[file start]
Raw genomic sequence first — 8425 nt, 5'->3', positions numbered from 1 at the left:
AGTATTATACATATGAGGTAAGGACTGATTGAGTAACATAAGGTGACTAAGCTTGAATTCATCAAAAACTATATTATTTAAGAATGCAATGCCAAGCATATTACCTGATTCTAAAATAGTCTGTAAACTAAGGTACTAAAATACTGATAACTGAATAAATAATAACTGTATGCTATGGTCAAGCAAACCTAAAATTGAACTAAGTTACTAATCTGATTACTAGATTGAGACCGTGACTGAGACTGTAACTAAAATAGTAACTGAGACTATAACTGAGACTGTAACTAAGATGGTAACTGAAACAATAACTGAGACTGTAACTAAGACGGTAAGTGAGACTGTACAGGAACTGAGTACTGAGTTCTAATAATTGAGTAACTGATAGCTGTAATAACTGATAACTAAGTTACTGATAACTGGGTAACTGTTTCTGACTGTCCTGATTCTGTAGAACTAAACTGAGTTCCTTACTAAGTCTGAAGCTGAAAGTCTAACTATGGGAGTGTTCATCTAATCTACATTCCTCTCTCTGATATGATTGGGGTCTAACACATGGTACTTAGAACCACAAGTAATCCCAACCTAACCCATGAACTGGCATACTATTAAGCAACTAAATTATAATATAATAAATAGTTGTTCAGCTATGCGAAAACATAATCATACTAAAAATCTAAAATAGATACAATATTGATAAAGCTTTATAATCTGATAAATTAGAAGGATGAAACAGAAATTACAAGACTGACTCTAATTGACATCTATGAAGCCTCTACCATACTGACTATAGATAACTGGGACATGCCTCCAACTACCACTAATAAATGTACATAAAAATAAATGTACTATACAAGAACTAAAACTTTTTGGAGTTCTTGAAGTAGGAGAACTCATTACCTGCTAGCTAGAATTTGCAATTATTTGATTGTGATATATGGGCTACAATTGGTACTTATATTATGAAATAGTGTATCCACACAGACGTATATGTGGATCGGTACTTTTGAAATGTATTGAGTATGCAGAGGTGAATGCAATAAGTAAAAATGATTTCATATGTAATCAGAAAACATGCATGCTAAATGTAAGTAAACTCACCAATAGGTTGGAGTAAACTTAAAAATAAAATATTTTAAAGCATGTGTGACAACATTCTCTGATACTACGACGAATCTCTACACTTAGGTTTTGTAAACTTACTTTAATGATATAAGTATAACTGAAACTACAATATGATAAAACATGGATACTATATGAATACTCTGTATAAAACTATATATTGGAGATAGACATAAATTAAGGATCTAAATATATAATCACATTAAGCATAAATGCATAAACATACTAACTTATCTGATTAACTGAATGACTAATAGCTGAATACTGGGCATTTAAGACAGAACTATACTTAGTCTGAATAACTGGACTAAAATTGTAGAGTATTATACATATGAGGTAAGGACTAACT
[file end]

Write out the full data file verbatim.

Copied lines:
Raw genomic sequence first — 8425 nt, 5'->3', positions numbered from 1 at the left:
AGTATTATACATATGAGGTAAGGACTGATTGAGTAACATAAGGTGACTAAGCTTGAATTCATCAAAAACTATATTATTTAAGAATGCAATGCCAAGCATATTACCTGATTCTAAAATAGTCTGTAAACTAAGGTACTAAAATACTGATAACTGAATAAATAATAACTGTATGCTATGGTCAAGCAAACCTAAAATTGAACTAAGTTACTAATCTGATTACTAGATTGAGACCGTGACTGAGACTGTAACTAAAATAGTAACTGAGACTATAACTGAGACTGTAACTAAGATGGTAACTGAAACAATAACTGAGACTGTAACTAAGACGGTAAGTGAGACTGTACAGGAACTGAGTACTGAGTTCTAATAATTGAGTAACTGATAGCTGTAATAACTGATAACTAAGTTACTGATAACTGGGTAACTGTTTCTGACTGTCCTGATTCTGTAGAACTAAACTGAGTTCCTTACTAAGTCTGAAGCTGAAAGTCTAACTATGGGAGTGTTCATCTAATCTACATTCCTCTCTCTGATATGATTGGGGTCTAACACATGGTACTTAGAACCACAAGTAATCCCAACCTAACCCATGAACTGGCATACTATTAAGCAACTAAATTATAATATAATAAATAGTTGTTCAGCTATGCGAAAACATAATCATACTAAAAATCTAAAATAGATACAATATTGATAAAGCTTTATAATCTGATAAATTAGAAGGATGAAACAGAAATTACAAGACTGACTCTAATTGACATCTATGAAGCCTCTACCATACTGACTATAGATAACTGGGACATGCCTCCAACTACCACTAATAAATGTACATAAAAATAAATGTACTATACAAGAACTAAAACTTTTTGGAGTTCTTGAAGTAGGAGAACTCATTACCTGCTAGCTAGAATTTGCAATTATTTGATTGTGATATATGGGCTACAATTGGTACTTATATTATGAAATAGTGTATCCACACAGACGTATATGTGGATCGGTACTTTTGAAATGTATTGAGTATGCAGAGGTGAATGCAATAAGTAAAAATGATTTCATATGTAATCAGAAAACATGCATGCTAAATGTAAGTAAACTCACCAATAGGTTGGAGTAAACTTAAAAATAAAATATTTTAAAGCATGTGTGACAACATTCTCTGATACTACGACGAATCTCTACACTTAGGTTTTGTAAACTTACTTTAATGATATAAGTATAACTGAAACTACAATATGATAAAACATGGATACTATATGAATACTCTGTATAAAACTATATATTGGAGATAGACATAAATTAAGGATCTAAATATATAATCACATTAAGCATAAATGCATAAACATACTAACTTATCTGATTAACTGAATGACTAATAGCTGAATACTGGGCATTTAAGACAGAACTATACTTAGTCTGAATAACTGGACTAAAATTGTAGAGTATTATACATATGAGGTAAGGACTAACT